That’s 25 gallons that has to be drained from the receiver tank over the course of every eight hours, so a properly operating condensate drain is crucial. There are a few types to choose from, and the appropriate one is oftentimes included by the air compressor supplier.
So, you’ve got a condensate drain on your compressor’s receiver, and it’s working properly. Crisis averted, right? Well, not so fast…that 100°F compressed air is very likely going to cool down as it flows through the distribution header. Remember all that moisture that the hot air holds? Assuming the compressed air cools to 70°F in the header (a reasonable assumption in most industrial settings), a bunch of it is going to condense, and make its way to your air tools, cylinders, blow off devices, etc., which can cause a host of problems.
And…I trust you saw this coming…we’re going to calculate just how much condensation we have to worry about. Using table 3.4 again, we see that the header’s air (at 100psig & 70°F) can only hold 0.0182 gallons per 1,000 SCF. So, after cooling down from 100°F (where the air holds 0.0478 gallons per 1,000 SCF) to 70°F, that means 0.0296 gallons per 1,000 SCF will condense. So:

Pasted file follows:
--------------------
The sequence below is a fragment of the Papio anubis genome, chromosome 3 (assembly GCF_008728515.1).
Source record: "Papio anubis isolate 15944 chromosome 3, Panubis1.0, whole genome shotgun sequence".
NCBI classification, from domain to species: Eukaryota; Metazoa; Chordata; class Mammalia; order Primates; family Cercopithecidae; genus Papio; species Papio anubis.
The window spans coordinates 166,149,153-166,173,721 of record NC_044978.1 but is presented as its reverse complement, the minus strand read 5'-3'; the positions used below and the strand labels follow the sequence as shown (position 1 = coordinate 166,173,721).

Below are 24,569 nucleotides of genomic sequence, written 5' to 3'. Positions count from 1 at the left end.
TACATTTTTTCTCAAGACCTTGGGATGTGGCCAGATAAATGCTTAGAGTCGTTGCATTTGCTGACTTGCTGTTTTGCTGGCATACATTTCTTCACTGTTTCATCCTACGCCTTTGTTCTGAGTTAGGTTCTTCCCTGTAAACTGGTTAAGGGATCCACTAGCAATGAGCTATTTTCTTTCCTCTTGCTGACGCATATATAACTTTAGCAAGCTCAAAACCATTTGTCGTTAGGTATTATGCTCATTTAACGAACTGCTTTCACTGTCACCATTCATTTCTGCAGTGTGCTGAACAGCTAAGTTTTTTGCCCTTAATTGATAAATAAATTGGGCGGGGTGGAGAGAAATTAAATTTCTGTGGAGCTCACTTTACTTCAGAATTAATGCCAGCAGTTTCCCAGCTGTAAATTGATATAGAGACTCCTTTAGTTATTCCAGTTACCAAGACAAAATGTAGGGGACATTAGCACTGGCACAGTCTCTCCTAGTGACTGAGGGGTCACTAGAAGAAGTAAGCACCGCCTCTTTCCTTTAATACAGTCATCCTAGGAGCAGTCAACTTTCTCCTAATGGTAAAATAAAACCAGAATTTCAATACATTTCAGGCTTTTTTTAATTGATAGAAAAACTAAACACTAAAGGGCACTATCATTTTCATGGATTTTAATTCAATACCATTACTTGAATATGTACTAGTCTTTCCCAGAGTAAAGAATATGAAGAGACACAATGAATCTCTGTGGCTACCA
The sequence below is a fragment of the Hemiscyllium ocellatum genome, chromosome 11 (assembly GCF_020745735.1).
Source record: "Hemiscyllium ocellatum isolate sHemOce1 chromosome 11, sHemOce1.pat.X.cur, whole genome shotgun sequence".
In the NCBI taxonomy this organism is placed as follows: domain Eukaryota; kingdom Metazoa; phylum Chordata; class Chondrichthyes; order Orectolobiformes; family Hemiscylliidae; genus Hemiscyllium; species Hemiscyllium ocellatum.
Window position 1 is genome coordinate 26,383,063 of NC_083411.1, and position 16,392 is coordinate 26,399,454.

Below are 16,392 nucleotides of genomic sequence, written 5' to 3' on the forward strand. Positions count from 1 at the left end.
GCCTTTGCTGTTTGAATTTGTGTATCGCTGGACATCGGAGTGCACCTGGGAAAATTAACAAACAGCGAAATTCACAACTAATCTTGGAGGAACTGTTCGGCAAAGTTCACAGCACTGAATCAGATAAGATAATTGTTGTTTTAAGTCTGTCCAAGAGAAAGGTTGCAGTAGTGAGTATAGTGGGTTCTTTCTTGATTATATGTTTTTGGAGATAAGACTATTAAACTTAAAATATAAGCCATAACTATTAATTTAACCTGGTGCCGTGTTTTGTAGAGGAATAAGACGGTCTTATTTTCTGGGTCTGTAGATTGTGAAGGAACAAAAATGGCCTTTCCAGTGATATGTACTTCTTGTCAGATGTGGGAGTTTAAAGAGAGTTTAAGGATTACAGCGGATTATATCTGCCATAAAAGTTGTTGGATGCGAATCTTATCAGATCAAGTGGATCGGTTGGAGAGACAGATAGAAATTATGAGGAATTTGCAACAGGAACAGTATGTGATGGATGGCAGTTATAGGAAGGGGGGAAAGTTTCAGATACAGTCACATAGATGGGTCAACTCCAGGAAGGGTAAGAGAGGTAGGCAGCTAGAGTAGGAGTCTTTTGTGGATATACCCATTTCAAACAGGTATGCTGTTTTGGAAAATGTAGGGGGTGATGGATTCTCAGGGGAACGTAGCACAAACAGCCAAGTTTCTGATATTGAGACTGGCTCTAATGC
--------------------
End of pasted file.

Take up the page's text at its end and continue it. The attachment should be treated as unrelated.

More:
500 SCFM X 60 min/hr X 8 hr/shift X 0.0296 gal/1,000 SCF = 7.1 gallons of condensate
Qualified installers will have sloped the piping away from the compressor, with drip legs strategically placed at low points, so that condensate can drain, collect, and be disposed of…oftentimes via similar devices to the condensate drains you’ll find on the compressor’s main receiver. Good engineering practice, of course, dictates point-of-use filtration – EXAIR Automatic Drain Filter Separators, with 5-micron particulate elements, and centrifugal elements for moisture removal, are also essential to prevent water problems for your compressed air operated products.
EXAIR Corporation remains dedicated to helping you get the most out of your compressed air system. If you have questions, give me a call.